Ali Saad, MD

Every few years, a meta-analysis comes along to challenge the practice of the ever-controversial ideal antiplatelet regimen in secondary stroke prevention. This meta-analysis looked at 42,234 patients in 17 trials and echoes the current secondary stroke prevention guidelines from the AHA/ASA. Basically, you should definitely prescribe antiplatelets after a stroke (Class 1, Level A), any of the usual agents will do with no clear superiority of one over the other, and there is no evidence to support long term dual antiplatelet therapy. Cilostazol and dipyridamole + asa as monotherapy did outperform aspirin monotherapy for secondary stroke prevention of any type, but that was only in one trial in each case and the results haven’t been reproduced.


It’s worth noting that the AHA/ASA does provide a recommendation for dual antiplatelet under certain circumstances (Class IIb, Level B): ASA + clopidogrel first 21 days after a minor stroke or TIA based on the CHANCE trial. ASA + clopidogrel first 90 days after a minor stroke or TIA if referable to severe stenosis of a large intracranial artery (SAMPPRIS trial). Because it’s not standard of care, it’s up to the provider’s discretion and level of comfort with the evidence provided by these 2 trials. however, everyone seems to agree that long term dual antiplatelet is not indicated and has an increased risk of bleeding. several trials also looked at cilostazol, which may be an option in patients who have a genetic resistance to or don’t respond clinically to clopidogrel.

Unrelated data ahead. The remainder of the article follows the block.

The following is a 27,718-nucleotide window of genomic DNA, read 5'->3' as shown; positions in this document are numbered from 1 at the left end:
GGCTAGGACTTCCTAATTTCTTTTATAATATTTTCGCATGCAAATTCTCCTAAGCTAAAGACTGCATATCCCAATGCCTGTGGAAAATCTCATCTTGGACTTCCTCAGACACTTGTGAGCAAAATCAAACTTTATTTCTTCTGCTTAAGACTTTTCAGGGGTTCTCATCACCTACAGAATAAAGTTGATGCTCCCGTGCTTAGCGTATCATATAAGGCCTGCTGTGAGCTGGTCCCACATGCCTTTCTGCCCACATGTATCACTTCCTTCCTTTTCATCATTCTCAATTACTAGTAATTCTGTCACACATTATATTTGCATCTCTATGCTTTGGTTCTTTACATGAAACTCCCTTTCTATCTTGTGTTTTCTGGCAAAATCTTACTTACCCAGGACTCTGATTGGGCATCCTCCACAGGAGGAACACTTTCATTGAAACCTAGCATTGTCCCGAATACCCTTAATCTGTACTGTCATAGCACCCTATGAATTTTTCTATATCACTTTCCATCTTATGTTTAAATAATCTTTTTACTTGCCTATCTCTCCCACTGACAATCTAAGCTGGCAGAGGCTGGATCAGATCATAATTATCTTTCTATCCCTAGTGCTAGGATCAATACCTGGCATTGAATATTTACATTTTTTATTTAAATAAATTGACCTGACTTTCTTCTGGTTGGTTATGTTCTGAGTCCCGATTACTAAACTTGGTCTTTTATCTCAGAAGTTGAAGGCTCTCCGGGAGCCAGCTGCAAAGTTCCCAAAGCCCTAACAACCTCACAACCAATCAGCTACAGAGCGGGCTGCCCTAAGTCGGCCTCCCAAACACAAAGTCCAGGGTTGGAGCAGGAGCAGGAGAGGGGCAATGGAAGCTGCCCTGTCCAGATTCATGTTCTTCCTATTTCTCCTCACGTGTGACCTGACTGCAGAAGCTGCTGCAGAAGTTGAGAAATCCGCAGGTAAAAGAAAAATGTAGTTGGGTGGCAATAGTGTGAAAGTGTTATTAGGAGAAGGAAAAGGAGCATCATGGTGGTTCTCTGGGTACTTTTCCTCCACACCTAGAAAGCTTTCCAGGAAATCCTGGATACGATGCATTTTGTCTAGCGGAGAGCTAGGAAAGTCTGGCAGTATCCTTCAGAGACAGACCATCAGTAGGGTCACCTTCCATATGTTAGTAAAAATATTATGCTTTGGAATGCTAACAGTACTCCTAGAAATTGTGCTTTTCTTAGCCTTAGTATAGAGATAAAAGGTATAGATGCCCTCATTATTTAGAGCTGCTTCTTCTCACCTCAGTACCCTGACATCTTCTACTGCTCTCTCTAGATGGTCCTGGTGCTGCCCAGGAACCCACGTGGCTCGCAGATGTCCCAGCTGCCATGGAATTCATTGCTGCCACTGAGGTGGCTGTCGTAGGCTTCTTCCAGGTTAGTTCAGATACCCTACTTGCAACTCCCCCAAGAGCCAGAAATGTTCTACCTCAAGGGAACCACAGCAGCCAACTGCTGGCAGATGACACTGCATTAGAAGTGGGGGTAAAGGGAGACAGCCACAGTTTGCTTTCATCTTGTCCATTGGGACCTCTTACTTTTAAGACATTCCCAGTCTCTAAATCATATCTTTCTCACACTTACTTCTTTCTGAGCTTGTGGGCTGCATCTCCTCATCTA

The advantage of using a meta-analysis is that it shows long-term dual antiplatelet is not a practice that should be instituted for all comers with lacunar stroke. Limitations of this trial, as with any meta-analysis, include not being able to compare individual agents across all endpoints, not having uniform criteria for defining a lacunar stroke, not knowing the status of the patient’s vessels, or compliance with certain meds (namely dipyridamole due to its notoriety for causing headaches). An important limitation is that “long-term” is not uniformly defined; it could be anywhere from weeks to years, and so this data cannot be used to refute the findings of CHANCE or SAMPPRIS.
How does this paper change my practice? It reinforces that there is no indication for long term antiplatelet use for secondary stroke prevention beyond 3 months and reminds me that cilostazol is an option in my armamentarium of antiplatelet drugs. Stay tuned for the results of the POINT study in 2017.